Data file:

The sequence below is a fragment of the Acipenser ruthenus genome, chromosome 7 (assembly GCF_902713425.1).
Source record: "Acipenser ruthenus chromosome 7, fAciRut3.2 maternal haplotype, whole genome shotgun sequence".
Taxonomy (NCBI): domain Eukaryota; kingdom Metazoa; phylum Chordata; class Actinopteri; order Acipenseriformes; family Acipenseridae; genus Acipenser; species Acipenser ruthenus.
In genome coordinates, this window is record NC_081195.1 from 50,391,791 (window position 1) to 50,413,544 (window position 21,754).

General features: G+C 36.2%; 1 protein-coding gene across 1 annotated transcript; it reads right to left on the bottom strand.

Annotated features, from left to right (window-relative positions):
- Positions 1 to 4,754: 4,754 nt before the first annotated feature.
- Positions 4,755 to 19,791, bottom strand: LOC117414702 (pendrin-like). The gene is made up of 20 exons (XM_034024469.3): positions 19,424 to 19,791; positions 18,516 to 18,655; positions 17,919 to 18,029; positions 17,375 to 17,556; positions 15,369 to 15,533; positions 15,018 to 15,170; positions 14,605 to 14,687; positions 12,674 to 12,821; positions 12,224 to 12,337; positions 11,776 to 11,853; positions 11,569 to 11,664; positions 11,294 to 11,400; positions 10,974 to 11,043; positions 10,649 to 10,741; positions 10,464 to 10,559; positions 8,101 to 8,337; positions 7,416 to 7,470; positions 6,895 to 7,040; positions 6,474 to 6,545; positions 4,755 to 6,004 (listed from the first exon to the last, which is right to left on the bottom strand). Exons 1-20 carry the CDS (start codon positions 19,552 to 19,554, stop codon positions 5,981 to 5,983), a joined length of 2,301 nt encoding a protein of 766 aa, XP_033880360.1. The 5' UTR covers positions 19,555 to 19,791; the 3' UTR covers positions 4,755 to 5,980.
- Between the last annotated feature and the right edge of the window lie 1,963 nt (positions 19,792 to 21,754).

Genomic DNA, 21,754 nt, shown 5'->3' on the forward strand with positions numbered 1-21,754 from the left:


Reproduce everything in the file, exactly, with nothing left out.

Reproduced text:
The sequence below is a fragment of the Acipenser ruthenus genome, chromosome 7 (assembly GCF_902713425.1).
Source record: "Acipenser ruthenus chromosome 7, fAciRut3.2 maternal haplotype, whole genome shotgun sequence".
Taxonomy (NCBI): domain Eukaryota; kingdom Metazoa; phylum Chordata; class Actinopteri; order Acipenseriformes; family Acipenseridae; genus Acipenser; species Acipenser ruthenus.
In genome coordinates, this window is record NC_081195.1 from 50,391,791 (window position 1) to 50,413,544 (window position 21,754).

General features: G+C 36.2%; 1 protein-coding gene across 1 annotated transcript; it reads right to left on the bottom strand.

Annotated features, from left to right (window-relative positions):
- Positions 1 to 4,754: 4,754 nt before the first annotated feature.
- Positions 4,755 to 19,791, bottom strand: LOC117414702 (pendrin-like). The gene is made up of 20 exons (XM_034024469.3): positions 19,424 to 19,791; positions 18,516 to 18,655; positions 17,919 to 18,029; positions 17,375 to 17,556; positions 15,369 to 15,533; positions 15,018 to 15,170; positions 14,605 to 14,687; positions 12,674 to 12,821; positions 12,224 to 12,337; positions 11,776 to 11,853; positions 11,569 to 11,664; positions 11,294 to 11,400; positions 10,974 to 11,043; positions 10,649 to 10,741; positions 10,464 to 10,559; positions 8,101 to 8,337; positions 7,416 to 7,470; positions 6,895 to 7,040; positions 6,474 to 6,545; positions 4,755 to 6,004 (listed from the first exon to the last, which is right to left on the bottom strand). Exons 1-20 carry the CDS (start codon positions 19,552 to 19,554, stop codon positions 5,981 to 5,983), a joined length of 2,301 nt encoding a protein of 766 aa, XP_033880360.1. The 5' UTR covers positions 19,555 to 19,791; the 3' UTR covers positions 4,755 to 5,980.
- Between the last annotated feature and the right edge of the window lie 1,963 nt (positions 19,792 to 21,754).

Genomic DNA, 21,754 nt, shown 5'->3' on the forward strand with positions numbered 1-21,754 from the left: